A top Pennsylvania environmental advocacy group is threatening to sue U.S. Steel over what the group said are repeated violations of the U.S. Clean Air Act at the company’s Clairton Coke Works—North America’s largest coke producer.
PennFuture filed a 60-day letter of intent to sue the company under the federal Clean Air Act. The group also sent the letter to the U.S. Environmental Protection Agency (EPA), the Pennsylvania Department of Environmental Protection (DEP) and the Allegheny County Health Department. The group said regulators have failed to enforce environmental laws.
“The simple fact is that Clairton Coke Works is operating illegally, and public health is suffering because of it,” George Jugovic, Jr., PennFuture’s chief counsel, said in a statement.
PennFuture said it discovered more than 6,700 air pollution violations between January 1, 2012 and May 31, 2015. That’s an average of “polluting over five times a day, every day for nearly three and a half years,” Jugovic said.
A spokesperson for U.S. Steel declined to comment for this story.
“In 2014, 93-tons of particulate matter was unnessarily released into the air,” Jugovic said. “Particulate matter has been shown to directly lead to lung irritation, asthma, bronchitis, cancer and cardiovascular disease.”
John Graham, an atmospheric scientist at the Clean Air Task Force, drew links between the industrial sources of air pollution in the county and increased cancer risks.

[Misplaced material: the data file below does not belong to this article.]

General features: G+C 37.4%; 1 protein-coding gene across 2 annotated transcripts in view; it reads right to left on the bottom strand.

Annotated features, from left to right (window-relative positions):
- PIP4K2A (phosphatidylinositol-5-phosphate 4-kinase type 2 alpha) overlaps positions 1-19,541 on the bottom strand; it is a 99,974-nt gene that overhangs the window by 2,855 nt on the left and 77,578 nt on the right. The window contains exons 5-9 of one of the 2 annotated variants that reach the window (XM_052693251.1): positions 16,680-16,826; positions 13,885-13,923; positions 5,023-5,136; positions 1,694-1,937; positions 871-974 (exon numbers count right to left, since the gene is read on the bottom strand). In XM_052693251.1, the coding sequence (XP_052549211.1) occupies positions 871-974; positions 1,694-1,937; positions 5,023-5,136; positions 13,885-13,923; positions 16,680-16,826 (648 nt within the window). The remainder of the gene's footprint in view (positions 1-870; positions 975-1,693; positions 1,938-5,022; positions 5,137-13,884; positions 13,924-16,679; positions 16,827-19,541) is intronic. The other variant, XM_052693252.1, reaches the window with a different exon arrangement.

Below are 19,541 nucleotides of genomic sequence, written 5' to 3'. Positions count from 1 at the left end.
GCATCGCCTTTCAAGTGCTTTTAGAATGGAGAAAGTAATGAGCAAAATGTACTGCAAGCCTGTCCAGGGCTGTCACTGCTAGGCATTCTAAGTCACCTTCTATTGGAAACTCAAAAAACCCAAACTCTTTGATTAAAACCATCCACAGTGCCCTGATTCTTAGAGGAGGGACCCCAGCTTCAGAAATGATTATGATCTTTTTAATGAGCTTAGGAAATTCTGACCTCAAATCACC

“Using data from the EPA’s National Air Toxics Assessment, Allegheny County ranks as one of the worst counties in the nation for cancer risk,” Graham said in a statement. “The assessment indicates toxic emissions from industrial point sources as a primary factor that contributes to the County’s poor performance.”
Located 20 miles south of Pittsburgh, U.S. Steel’s Clairton Coke Works operates 10 coke batteries—the oldest ones have been in use since 1955.
The press conference was held at an air pollution photography exhibit in gallery space at Pittsburgh Filmmakers. (PublicSource was once part of Pittsburgh Filmmakers and currently has office space there). A looming black and white photo of the Clairton Coke Works hung on a wall behind the speakers as they announced their plans to sue.
“This exhibit, ‘In the Air: Visualizing What We Breathe,’ provides a visual reminder of the effects air pollutants has on public health,” Jugovic said.
Cheryl Hurt, 68, who lives close to the coke works, provided a statement that was read aloud at the press conference by Annie Reagan, of PennFuture.
“In the Clairton community we don’t see black soot that used to be on our bedsheets and windows,” Hurt wrote. “Unfortunately people don’t realize it’s the fine particulate matter that is still in the air that is just as dangerous.”
Reach PublicSource intern Sabrina Bodon at email@example.com.
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